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Another Interview: Andrea of Wrapunzel

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I’m pleased to introduce another interview, this time with a lady whose artistic coverings are an inspiration to me (more on that another time), and who blogs over at  (One of the more clever blog names that I’ve come across.)  I hope that you find her thoughts as interesting as I do.
Please introduce yourself.   What do you do with your days, hobbies, etc? 
Hi!  I’m Andrea Grinberg.  I am Canadian (born in Toronto) and Israeli (made aliyah) but currently live in Chicago while my husband is completing his degree.  I started playing the cello when I was five and do so professionally, so I practice when I can!  I do childcare in the morning, and every afternoon I work as the chamber strings director at a youth orchestra for inner city kids (called the YOURS Project).  I also try keep up with my two sites (Harmony & Synergy and Wrapunzel), spend time learning, cooking, biking, and love be with my wonderful family and friends.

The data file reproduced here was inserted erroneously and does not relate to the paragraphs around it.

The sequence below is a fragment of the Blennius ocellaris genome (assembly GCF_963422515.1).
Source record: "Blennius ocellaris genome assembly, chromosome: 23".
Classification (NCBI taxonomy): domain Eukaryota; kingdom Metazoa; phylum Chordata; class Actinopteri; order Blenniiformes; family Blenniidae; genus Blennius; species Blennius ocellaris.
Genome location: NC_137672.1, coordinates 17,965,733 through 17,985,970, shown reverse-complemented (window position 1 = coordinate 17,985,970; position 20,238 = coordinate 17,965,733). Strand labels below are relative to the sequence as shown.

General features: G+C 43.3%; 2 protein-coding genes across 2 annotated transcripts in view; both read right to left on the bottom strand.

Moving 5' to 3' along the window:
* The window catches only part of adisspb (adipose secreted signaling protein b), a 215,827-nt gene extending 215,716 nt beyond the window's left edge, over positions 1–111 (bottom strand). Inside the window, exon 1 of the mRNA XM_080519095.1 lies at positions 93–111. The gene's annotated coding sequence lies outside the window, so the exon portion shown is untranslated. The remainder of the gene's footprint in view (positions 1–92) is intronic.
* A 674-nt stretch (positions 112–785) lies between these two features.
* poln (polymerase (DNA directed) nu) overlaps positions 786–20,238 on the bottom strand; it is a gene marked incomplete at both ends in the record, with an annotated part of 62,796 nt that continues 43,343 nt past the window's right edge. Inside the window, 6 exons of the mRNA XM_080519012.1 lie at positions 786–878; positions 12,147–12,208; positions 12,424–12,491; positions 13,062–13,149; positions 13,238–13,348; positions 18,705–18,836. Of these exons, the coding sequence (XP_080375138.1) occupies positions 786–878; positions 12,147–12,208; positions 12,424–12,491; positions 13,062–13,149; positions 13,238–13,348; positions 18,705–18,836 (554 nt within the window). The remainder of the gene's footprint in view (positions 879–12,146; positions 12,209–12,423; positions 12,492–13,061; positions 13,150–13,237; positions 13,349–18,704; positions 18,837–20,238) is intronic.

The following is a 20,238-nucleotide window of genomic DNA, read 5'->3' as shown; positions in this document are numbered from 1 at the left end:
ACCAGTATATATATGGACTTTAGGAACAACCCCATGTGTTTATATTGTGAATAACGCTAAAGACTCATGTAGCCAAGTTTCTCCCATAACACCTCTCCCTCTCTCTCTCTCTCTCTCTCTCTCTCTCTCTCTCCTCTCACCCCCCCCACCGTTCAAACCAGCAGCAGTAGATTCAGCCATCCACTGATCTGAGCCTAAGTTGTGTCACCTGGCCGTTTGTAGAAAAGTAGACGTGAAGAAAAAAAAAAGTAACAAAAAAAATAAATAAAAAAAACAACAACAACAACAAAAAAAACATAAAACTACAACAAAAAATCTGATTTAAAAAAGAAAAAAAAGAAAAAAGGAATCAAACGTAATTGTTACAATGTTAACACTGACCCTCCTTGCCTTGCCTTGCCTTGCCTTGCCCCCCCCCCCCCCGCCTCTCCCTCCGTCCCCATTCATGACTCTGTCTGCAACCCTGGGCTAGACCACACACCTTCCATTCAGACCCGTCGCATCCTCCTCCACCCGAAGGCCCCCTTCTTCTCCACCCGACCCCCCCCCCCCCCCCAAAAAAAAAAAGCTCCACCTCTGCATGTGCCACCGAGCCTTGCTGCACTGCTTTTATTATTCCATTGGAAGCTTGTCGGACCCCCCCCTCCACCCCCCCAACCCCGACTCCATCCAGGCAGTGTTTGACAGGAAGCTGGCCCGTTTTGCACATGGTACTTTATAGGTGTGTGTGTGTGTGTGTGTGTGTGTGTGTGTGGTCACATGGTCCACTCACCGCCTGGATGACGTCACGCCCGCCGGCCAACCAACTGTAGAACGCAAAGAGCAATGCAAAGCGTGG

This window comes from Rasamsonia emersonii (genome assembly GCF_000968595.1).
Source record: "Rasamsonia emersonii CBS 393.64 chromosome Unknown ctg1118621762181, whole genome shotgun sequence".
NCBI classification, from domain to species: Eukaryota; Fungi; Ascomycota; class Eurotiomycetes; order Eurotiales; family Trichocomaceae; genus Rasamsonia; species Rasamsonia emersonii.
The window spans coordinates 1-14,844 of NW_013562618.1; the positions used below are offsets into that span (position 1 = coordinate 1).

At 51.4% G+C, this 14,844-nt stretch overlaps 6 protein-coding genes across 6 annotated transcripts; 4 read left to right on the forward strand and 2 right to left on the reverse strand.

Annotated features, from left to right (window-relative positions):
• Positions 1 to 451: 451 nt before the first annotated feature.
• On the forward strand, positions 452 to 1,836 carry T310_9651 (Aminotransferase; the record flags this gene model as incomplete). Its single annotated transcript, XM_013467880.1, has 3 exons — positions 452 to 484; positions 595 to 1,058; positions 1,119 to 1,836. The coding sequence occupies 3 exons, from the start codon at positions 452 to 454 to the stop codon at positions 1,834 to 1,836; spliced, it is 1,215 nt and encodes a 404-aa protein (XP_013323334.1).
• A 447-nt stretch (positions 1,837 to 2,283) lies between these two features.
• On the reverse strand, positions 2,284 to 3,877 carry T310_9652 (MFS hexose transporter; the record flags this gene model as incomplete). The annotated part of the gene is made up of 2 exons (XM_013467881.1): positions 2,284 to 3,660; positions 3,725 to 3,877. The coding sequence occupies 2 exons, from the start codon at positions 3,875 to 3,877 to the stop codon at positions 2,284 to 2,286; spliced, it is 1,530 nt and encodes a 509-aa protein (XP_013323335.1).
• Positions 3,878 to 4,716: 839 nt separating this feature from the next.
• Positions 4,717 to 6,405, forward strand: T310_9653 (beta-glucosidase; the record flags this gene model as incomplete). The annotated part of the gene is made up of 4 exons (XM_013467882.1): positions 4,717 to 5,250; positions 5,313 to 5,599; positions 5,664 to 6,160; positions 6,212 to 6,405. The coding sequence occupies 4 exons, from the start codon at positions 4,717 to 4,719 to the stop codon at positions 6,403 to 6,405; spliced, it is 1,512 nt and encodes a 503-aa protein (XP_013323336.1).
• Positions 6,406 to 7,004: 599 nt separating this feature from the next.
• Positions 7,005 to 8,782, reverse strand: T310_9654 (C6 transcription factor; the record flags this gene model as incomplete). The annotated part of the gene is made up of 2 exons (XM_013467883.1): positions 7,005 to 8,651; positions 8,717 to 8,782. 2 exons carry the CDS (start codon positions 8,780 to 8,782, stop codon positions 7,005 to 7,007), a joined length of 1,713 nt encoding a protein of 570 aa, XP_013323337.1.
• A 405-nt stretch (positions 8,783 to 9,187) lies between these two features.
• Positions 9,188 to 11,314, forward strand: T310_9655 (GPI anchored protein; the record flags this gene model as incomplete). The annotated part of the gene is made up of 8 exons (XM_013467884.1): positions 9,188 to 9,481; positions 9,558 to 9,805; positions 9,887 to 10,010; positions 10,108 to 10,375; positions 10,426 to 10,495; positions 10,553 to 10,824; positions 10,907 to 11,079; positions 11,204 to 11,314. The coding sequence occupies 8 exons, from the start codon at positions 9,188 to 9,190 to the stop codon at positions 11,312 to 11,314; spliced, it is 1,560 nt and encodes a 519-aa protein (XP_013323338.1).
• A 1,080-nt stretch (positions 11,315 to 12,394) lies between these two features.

How do you cover your head/hair?  (How much do you hold is necessary, if any, and what do you usually use to cover with?  Are there differences between what you think the minimum is and what you do?)   
In general, the communities that I associate myself with in terms of hair covering practice cover fully, with maybe a tefach showing at the front.  There (of course) is debate about how much a tefach is – some say a handsbreadth, and others say two fingers.  Personally, I cover all of my hair with scarves or hats.  I do own a sheitel (wig) because it was recommended that I get one before I got married just in case I encounter a social situation where it is necessary, but so far that has not happened and I never wear it.